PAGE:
The majority of the studies reported consistent elevation in the risk of PD [Parkinson’s disease] with exposure to pesticides…the risk of PD increased with increased duration of exposure to pesticides, no significant dose-response relation was established, and no specific type of pesticide was identified. Our findings suggest that exposure to pesticides may be a significant risk factor for developing PD.
Further experiments on rats and mice have shown that these pesticides generally damage the dopamine-producing neurons – exactly the same kind of damage caused by Parkinson’s disease.
A review noted that it’s hard to draw clear data from this because many studies don’t distinguish between dose of the pesticide (how much you’re exposed to) and length of exposure (how long you spend exposed). And it’s worth repeating again that this is evidence from epidemiological studies in humans (associations) + direct studies in rats and mice suggesting a causal relationship behind the associations. But the evidence is still very suggestive.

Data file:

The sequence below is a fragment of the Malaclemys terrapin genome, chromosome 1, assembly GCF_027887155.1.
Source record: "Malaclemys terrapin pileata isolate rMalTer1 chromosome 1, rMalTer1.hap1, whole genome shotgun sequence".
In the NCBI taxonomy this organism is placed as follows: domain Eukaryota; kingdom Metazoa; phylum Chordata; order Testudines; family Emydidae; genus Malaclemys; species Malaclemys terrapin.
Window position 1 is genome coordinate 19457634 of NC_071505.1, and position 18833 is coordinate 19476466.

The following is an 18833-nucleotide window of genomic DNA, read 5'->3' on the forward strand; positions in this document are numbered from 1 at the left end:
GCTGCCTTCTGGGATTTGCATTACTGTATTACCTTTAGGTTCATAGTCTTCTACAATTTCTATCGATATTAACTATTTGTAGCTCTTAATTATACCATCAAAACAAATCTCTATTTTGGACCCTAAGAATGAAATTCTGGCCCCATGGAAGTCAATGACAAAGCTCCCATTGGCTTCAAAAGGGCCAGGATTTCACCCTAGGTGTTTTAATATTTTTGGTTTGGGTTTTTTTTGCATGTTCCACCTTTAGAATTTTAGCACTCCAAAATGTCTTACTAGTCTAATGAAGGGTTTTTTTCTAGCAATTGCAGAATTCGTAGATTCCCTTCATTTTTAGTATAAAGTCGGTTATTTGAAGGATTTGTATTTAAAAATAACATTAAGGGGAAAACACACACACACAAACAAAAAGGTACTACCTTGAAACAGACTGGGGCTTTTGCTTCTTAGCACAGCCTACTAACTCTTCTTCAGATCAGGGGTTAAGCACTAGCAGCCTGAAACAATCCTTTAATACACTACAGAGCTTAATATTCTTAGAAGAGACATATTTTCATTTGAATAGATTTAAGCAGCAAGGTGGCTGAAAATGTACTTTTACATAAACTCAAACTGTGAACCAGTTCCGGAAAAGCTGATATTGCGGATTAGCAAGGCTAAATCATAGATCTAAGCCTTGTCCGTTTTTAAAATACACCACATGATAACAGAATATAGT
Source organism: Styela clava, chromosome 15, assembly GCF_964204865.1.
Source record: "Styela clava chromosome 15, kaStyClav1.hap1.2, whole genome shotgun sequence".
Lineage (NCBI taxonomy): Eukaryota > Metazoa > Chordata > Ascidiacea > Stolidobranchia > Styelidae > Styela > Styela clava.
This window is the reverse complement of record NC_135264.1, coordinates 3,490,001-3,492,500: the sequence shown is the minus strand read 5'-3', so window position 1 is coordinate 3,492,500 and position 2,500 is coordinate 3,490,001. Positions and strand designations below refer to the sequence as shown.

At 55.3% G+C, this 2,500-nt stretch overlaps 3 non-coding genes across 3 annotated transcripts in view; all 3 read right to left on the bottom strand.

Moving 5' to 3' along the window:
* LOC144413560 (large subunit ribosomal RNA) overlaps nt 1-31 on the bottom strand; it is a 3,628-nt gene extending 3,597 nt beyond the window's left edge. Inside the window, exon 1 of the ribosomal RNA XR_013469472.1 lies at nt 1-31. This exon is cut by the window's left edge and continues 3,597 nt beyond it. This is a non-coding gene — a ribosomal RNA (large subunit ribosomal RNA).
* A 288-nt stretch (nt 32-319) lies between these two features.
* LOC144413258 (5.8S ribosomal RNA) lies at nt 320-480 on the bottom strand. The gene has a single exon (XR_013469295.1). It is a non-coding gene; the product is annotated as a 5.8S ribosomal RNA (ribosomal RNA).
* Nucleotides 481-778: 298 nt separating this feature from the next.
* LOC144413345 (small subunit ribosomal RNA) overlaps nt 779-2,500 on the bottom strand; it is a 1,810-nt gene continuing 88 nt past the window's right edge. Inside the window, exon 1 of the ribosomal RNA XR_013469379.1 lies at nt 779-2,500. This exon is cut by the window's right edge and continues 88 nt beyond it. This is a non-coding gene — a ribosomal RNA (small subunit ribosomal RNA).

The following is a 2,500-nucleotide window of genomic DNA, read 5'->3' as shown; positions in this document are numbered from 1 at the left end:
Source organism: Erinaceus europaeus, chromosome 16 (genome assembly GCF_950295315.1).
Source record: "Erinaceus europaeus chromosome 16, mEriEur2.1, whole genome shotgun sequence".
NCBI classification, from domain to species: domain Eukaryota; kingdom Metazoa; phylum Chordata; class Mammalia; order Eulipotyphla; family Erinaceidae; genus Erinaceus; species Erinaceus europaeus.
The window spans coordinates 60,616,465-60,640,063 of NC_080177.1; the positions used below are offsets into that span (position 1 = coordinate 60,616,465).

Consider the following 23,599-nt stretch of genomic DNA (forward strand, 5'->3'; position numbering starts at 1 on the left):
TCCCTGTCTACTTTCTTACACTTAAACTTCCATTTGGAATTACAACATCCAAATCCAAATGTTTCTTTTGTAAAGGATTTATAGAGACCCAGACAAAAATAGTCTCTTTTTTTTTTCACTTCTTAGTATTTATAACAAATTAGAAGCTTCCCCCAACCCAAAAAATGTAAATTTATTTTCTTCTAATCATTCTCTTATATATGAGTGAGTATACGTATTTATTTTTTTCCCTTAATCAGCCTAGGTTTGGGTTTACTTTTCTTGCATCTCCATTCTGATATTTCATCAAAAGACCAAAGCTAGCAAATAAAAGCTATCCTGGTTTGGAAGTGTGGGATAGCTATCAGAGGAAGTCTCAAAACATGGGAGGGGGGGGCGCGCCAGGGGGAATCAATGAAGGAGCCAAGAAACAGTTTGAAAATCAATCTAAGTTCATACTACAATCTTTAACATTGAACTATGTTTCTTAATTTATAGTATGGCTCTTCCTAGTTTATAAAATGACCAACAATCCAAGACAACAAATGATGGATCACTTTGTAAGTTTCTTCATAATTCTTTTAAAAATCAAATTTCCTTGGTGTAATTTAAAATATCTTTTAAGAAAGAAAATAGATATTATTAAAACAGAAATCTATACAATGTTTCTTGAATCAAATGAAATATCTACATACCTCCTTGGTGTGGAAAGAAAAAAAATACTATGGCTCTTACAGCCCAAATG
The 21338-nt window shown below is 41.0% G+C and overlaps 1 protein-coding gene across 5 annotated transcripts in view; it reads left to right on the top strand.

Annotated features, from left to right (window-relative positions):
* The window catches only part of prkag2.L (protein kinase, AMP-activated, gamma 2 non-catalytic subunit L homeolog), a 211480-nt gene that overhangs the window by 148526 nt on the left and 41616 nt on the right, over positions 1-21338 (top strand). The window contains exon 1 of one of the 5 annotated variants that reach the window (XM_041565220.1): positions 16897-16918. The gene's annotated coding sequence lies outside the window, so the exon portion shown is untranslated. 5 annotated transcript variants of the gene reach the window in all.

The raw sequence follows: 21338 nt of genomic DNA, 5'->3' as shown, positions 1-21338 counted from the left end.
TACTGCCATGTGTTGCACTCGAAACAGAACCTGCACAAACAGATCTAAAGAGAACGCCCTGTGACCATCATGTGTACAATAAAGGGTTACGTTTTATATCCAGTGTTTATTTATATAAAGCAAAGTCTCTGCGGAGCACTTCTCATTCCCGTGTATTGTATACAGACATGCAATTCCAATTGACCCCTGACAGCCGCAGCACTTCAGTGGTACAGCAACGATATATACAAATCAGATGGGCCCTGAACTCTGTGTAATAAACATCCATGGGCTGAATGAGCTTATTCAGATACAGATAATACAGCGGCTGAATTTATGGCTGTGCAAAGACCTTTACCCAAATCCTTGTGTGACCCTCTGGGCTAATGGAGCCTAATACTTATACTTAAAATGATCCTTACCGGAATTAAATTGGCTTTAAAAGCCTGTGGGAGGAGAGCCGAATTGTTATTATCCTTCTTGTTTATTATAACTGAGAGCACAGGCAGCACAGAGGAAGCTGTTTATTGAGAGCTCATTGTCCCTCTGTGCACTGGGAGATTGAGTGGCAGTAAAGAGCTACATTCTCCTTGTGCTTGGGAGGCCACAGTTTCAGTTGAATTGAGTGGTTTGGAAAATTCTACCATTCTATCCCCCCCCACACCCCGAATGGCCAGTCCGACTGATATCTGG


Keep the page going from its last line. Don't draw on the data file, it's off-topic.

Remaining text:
Organic Food is Not the Answer!
This bears bolding, italicizing, and underlining: Organic food is still grown with pesticides. It’s a persistent myth that organic food has no pesticides. The difference between organic and conventional produce is that organic farmers can only use organic pesticides. Their pesticides have to be minimally processed and not synthetic.
“Not synthetic” =/= “safe.” Many organic pesticides have proven health dangers to humans. Just for example, take Rotenone. It’s made from the roots of plants – so natural! Not like that evil glyphosphate! It must be safe, right?
Except that rotenone – all-natural, organic rotenone – actually causes symptoms of Parkinson’s Disease in rats. This stuff is not safe just because it’s “organic!” And it’s very likely that you’ve been exposed to rotenone because it’s commonly used to kill unwanted fish in rivers all over the US.